I don't believe Facebook will face sever legal penalties and I'm certain this scandal won't sink them. For that reason, I see this as a perfect opportunity to begin dollar cost averaging into Facebook. In three weeks the public will move on, in 2-3 months things will be practically normal. Within 6 months, the stock will return to where it was before this all started.
Great so is this the fud that just killed 9k?
No, check stocks and bonds. They all did the same volatility dance at about the same time as the FEDs new chairman Powell started his first press conference.
cryptocurrency doesn't give a fuck about stocks and bonds.
They don't exist in a vacuum. People are the ones that are the ones investing, people that have limited funds. If volatility is huge in stocks, one might be inclined to sell crypto and use those funds to try to make a quick buck in the volatility.
It wasn't a data breach though. A data breach indicates that the system or its security was somehow comprised. This was data mining where they used the system the way it was designed and extracted information that they were allowed to have according to the way it works.
The problem isn't that Facebook was breached. The problem is that it wasn't.
With funds in an IRA timing is not a factor unless you have reliable inside information.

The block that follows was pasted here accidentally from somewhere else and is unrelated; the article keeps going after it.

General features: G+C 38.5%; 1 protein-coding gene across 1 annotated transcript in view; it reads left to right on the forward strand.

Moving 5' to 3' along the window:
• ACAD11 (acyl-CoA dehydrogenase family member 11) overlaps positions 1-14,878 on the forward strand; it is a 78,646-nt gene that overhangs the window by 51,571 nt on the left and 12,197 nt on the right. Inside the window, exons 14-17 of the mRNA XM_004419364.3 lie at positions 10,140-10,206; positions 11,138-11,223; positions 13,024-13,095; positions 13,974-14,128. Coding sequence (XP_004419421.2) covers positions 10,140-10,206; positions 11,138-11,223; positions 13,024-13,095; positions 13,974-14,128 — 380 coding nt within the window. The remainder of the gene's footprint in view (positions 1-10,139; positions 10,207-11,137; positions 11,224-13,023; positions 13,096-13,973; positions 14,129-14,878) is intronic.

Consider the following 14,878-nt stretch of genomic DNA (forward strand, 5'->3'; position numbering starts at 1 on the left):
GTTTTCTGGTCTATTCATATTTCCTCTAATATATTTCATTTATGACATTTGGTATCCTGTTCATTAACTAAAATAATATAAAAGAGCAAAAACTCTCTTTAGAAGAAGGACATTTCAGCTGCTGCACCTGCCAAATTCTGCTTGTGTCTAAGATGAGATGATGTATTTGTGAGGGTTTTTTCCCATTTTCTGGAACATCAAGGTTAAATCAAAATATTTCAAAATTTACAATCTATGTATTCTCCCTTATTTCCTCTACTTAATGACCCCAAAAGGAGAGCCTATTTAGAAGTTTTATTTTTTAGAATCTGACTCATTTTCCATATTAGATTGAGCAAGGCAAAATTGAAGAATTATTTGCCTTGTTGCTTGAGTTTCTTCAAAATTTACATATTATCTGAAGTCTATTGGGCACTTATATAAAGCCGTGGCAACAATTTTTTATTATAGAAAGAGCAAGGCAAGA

Second question. Is it even worth moving to Vanguard?
We need some more information. What are your fund expense ratios and administrative fees with T Rowe? AFAIK, there should be no penalty/fee for transferring your IRA from one company to the other.
If your inside information is reliable, it's probably illegal to use that for trading.
Yes, over the long term. An S&P tracking index fund should do that easily. Note that I'm not saying it'll always be 8-9% some years might be negative, some might be closer to 15% but they've averaged out to what you're looking for.
At my uni, and I assume most/all others, you can still access unofficals for free online at any time.
Most jobs ask for officials, which always cost money.
Source: work at a university IT help desk.
I've never had a job actually ask for proof of a degree.